Cutnpaste: – Casey Fossum, Ollie, Jon Niese, Chris Capuano, and Wilmer Flores

Casey Fossum:

In nine seasons as a starter and reliever, Fossum is 40-53, with a 5.45 ERA. Fossum last pitched in the major leagues in 2009, when he made three appearances for the Mets. Last year, he played in Japan. Fossum’s lifetime numbers against lefthanded hitters show mixed results. In 210-1/3 innings, lefties have 213 hits and a .264 batting average against Fossum, who has a 1.38 WHIP against lefty hitters. Those are better than Fossum’s statistics against righties, but hardly spectacular.  


This voluntary camp is different than past years; it’s more of a bonding time than anything else. Perez became the poster child for what is wrong with the Mets last season. He had the opportunity to at least start off in a positive way with the 2011 Mets by showing up early. He came last year to early workouts, talked about how he was a new man, a new pitcher, and then in his first throwing session with Johan Santana promptly threw two balls completely over Santana’s head and over a fence that was well behind Santana.  

Jon Niese:
The lingering problems from the torn hamstring he suffered in 2009 are gone, according to Niese, and in showing up nearly a week before he was due in camp, he hopes to avoid some of the issues that plagued him as 2010 wore on. “I don’t think I hit a wall,” said Niese, who was 9-10 with two complete games in 30 starts last season after going 1-1 in three starts in 2008 and 1-1 in five starts in ’09. “It was one of those things that I felt good before and after games and even during games in the first part, but in later innings, I felt myself get fatigued a little bit.”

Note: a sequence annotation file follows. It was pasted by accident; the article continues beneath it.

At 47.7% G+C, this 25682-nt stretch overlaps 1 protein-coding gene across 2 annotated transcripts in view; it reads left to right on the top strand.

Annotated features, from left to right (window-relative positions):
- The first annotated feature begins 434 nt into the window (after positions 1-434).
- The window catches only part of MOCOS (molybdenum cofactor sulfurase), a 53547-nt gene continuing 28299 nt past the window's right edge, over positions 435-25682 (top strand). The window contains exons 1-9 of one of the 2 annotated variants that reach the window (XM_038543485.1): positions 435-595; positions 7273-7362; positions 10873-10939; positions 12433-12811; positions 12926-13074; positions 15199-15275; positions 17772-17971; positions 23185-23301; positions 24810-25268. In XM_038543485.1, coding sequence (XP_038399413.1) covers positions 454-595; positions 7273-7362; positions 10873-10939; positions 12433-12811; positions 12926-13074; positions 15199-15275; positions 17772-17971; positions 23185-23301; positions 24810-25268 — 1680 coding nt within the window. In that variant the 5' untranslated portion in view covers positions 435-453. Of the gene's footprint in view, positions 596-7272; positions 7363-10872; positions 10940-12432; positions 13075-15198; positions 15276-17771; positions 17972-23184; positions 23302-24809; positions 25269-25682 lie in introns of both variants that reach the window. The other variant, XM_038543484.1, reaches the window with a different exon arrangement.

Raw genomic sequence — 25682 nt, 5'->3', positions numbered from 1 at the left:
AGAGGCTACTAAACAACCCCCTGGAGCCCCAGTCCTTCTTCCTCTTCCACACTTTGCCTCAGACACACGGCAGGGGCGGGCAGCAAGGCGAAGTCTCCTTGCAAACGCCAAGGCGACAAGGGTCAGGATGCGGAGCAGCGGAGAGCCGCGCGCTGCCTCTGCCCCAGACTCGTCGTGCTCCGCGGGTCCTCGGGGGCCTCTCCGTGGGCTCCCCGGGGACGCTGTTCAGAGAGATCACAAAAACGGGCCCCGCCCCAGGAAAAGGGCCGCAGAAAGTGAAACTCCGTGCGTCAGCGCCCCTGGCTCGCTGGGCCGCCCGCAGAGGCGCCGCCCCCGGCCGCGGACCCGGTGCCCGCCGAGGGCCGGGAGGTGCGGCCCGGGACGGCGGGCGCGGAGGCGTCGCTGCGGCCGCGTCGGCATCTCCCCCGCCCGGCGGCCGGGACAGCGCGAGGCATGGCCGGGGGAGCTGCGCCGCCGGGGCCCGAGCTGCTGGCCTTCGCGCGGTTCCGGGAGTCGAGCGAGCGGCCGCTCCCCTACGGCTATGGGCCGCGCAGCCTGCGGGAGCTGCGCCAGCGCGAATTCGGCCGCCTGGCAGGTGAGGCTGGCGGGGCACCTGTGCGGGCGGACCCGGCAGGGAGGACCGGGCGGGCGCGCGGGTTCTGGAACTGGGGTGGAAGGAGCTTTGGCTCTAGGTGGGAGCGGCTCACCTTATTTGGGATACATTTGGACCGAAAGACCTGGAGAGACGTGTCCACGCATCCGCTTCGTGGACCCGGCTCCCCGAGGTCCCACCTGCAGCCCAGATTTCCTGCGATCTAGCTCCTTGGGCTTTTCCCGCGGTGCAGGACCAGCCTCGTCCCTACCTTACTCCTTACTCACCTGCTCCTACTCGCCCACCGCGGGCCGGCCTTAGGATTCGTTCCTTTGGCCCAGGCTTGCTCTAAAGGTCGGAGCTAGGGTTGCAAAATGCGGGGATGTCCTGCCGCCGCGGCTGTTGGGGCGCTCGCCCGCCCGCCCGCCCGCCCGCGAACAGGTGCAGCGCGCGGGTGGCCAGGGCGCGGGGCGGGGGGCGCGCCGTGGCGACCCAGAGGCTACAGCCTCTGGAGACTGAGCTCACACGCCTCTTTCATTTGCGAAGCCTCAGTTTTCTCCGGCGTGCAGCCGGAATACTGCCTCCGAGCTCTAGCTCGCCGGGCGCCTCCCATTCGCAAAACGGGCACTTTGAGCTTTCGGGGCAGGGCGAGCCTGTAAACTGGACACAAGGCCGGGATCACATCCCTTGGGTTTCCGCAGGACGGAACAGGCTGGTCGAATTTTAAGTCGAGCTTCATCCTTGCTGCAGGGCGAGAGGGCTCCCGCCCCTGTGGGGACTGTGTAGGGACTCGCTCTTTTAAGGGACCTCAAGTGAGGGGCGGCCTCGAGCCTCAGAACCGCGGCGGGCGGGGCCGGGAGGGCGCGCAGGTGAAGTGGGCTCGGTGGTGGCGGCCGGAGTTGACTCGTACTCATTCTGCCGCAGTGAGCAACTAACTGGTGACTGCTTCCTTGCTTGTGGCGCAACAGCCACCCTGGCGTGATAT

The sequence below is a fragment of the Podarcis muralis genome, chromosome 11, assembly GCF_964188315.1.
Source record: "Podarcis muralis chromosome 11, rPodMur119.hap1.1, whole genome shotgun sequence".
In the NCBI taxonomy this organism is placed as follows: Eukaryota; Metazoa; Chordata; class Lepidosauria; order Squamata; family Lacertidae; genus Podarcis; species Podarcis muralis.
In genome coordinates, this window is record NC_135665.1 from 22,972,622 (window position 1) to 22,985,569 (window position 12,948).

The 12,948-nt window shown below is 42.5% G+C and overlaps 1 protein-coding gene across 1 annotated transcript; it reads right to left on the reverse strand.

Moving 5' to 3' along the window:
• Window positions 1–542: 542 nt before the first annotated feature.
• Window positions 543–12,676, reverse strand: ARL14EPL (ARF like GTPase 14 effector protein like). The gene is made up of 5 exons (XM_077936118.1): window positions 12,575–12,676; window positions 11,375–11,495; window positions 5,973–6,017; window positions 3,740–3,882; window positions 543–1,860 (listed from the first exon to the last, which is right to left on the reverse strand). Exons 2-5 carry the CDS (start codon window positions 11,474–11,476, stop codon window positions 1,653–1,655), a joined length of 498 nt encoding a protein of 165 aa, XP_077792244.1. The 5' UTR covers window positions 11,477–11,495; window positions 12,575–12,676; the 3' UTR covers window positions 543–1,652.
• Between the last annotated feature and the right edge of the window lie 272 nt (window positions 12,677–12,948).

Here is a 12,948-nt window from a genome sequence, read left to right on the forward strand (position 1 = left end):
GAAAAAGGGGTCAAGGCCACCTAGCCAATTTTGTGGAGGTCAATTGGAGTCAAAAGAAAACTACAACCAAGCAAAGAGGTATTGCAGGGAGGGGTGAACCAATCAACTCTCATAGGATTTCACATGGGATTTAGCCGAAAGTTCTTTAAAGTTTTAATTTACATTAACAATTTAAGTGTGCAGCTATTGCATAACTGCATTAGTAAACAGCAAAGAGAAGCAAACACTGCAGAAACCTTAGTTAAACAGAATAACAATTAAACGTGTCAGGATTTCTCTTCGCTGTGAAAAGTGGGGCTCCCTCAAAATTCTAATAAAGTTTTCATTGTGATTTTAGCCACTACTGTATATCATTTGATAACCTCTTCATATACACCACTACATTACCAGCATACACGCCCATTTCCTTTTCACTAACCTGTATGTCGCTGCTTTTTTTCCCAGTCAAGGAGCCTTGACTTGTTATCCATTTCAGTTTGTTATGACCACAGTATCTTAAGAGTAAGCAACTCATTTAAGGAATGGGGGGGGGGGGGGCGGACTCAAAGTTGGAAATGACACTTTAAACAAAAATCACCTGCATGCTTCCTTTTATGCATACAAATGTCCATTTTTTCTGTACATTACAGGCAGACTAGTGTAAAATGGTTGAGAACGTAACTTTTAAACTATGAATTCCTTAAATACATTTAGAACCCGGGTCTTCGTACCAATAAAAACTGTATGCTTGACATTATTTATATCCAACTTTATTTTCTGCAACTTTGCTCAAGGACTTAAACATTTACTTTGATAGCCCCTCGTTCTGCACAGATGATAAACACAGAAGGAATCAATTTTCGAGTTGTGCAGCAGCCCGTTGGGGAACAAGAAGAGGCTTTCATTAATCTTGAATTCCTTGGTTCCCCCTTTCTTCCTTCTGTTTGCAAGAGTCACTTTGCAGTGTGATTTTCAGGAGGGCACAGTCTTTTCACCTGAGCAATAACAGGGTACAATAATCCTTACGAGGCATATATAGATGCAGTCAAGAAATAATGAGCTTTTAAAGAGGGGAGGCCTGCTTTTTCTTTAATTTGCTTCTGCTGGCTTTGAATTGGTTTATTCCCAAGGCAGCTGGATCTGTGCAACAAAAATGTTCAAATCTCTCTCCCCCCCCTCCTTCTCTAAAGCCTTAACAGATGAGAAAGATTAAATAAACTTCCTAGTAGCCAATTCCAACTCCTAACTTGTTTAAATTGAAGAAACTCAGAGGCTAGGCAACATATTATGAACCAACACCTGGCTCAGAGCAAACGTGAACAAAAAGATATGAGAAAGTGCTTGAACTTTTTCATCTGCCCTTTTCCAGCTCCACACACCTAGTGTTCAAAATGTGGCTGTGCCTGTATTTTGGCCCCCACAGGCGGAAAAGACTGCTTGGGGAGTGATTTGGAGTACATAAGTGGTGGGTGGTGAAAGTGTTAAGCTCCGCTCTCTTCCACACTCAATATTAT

Chris Capuano:
You could say Capuano is the anti-Ollie Perez. He’s a step ahead of Perez, who opted not to come to voluntary camp this week. “Chris has great action on his changeup; I just love how he moves the ball around,” said Thole, who arrived yesterday. “He uses his sinker to both sides of the plate. He’s a very precise guy; that helps. And I feel Citi Field is going to play to his advantage. He’s a fly-ball pitcher. He’s a guy that’s been there.”  

Wilmer Flores:
Pitcher Jenrry Mejia was the most talked about player in the Mets organization last year and is still ranked as their top prospect in some circles. But we’re going with shortstop Wilmer Flores as the top youngster in the Mets organization. The now 19-yr old was signed as a 16-yr old out of his native Venezuela in 1991. He made an immediate impression in rookie ball when he slugged eight home runs and drove in 42 runs and has already drawn comparisons to his fellow countrymen Miguel Cabrera.


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